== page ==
prior to awarding research funds or making advisory committee appointments involving a subject of such an investigation.

Panel Findings and Conclusions About Use of the PHS ALERT System. The conflicting views about issues related to confidentiality were considered by the panel. Fairness requires that the subject of misconduct investigations should have an opportunity to respond to charges and evidence before the findings of the investigation are communicated to others. In some cases, the first public notice of a misconduct-in-science affair has come with the release of a draft report of an investigation, before the subject has had an opportunity to respond. This situation cannot be tolerated.

The use of the PHS ALERT system in disclosing the identities of individuals who are under investigation for possible misconduct in science is a serious flaw in the fairness of current governmental policies and procedures. It is possible that incomplete information and unsubstantiated allegations may jeopardize research awards or governmental appointments and that individual scientists may be victimized by premature release of draft investigative reports. The panel concludes that government agencies should suspend the practice of disseminating notices of misconduct-in-science investigations in the PHS ALERT system until formal charges of misconduct of science have been filed.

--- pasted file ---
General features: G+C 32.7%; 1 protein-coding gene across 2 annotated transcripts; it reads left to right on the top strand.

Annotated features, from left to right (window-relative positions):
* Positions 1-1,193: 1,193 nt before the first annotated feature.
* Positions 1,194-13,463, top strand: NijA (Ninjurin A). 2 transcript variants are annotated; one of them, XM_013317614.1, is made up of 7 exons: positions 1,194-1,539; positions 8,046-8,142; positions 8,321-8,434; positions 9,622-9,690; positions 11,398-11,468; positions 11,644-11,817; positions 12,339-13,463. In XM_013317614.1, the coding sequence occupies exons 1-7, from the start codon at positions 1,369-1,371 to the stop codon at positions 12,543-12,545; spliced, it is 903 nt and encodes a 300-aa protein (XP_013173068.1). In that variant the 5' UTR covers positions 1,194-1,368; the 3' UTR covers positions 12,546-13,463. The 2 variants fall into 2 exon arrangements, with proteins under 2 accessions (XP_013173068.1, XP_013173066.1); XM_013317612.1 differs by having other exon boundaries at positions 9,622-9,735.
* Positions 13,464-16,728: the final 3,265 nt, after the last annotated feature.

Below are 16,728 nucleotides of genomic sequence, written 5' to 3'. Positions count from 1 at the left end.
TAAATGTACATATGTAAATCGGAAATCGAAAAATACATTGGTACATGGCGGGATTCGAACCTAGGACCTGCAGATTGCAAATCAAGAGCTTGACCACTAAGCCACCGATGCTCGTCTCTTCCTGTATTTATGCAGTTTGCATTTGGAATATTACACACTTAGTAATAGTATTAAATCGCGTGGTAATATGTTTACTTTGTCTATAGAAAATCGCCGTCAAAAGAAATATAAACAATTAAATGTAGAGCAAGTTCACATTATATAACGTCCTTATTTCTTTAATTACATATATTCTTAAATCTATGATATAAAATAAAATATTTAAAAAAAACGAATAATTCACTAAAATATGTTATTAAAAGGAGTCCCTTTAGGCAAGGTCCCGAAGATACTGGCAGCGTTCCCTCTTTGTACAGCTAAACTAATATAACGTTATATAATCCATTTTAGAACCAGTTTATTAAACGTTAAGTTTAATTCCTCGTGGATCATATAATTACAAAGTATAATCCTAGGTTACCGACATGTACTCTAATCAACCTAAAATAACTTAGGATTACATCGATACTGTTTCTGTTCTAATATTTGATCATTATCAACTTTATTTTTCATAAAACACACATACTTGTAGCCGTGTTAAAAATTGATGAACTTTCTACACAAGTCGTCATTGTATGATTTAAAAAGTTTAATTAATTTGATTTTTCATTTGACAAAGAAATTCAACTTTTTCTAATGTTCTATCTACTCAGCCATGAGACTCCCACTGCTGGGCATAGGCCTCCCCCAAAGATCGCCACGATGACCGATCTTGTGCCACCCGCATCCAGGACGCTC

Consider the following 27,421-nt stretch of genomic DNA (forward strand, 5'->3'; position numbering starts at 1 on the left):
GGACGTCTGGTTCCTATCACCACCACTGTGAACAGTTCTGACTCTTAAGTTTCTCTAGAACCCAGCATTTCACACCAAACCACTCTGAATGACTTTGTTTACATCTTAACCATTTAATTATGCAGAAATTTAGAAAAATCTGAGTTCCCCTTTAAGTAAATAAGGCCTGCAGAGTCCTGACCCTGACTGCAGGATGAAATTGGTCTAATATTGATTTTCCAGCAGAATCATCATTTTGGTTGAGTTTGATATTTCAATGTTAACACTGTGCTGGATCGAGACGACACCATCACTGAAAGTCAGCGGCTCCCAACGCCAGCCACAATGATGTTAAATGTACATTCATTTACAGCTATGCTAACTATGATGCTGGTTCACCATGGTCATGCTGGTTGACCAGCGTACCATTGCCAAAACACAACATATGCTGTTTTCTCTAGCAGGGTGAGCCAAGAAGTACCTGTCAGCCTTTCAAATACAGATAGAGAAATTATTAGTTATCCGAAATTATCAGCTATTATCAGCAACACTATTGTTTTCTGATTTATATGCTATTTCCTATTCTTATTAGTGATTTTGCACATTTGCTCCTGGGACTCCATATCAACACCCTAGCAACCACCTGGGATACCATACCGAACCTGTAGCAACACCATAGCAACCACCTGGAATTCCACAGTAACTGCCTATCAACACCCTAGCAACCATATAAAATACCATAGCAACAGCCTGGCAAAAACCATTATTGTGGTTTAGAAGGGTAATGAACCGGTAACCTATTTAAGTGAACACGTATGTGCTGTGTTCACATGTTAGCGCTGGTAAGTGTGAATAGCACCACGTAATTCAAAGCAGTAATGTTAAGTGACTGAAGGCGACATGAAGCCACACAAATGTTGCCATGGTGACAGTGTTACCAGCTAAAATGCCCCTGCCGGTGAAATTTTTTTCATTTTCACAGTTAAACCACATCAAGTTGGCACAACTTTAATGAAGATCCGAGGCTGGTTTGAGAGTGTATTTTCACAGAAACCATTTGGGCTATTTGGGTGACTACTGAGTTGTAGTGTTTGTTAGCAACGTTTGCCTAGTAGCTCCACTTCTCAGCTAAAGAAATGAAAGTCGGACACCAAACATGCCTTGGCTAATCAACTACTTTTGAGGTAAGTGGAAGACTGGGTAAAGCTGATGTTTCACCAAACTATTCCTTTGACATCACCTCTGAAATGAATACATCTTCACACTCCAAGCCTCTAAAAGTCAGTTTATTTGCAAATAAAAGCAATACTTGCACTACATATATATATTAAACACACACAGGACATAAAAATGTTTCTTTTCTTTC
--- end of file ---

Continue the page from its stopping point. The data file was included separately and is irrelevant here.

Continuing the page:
National Science Foundation

Responsibility for handling investigations and monitoring allegations of misconduct in science in NSF programs and operations rests with the NSF's OIG. This office, established by the Inspector General Act Amendments of 1988,16 also has responsibility for handling audits of grants, contracts, and cooperative agreements funded by NSF, the financial misconduct of employees in connection with their duties, as well as conflicts of interest involving NSF programs. Responsibility for adjudication of findings of investigatory reports resides with the Office of the NSF Director. Working with the general counsel and the National Science Board, the NSF's director formulates NSF regulations on misconduct in science, often in coordination with the Office of Science and Technology Policy and the PHS. The OIG implements the portion of the regulations that have to do with investigating misconduct in science. It publishes a semiannual report each year for the Congress documenting its efforts and providing summary data as well as specific examples of misconduct-in-science cases that have been addressed by the office.

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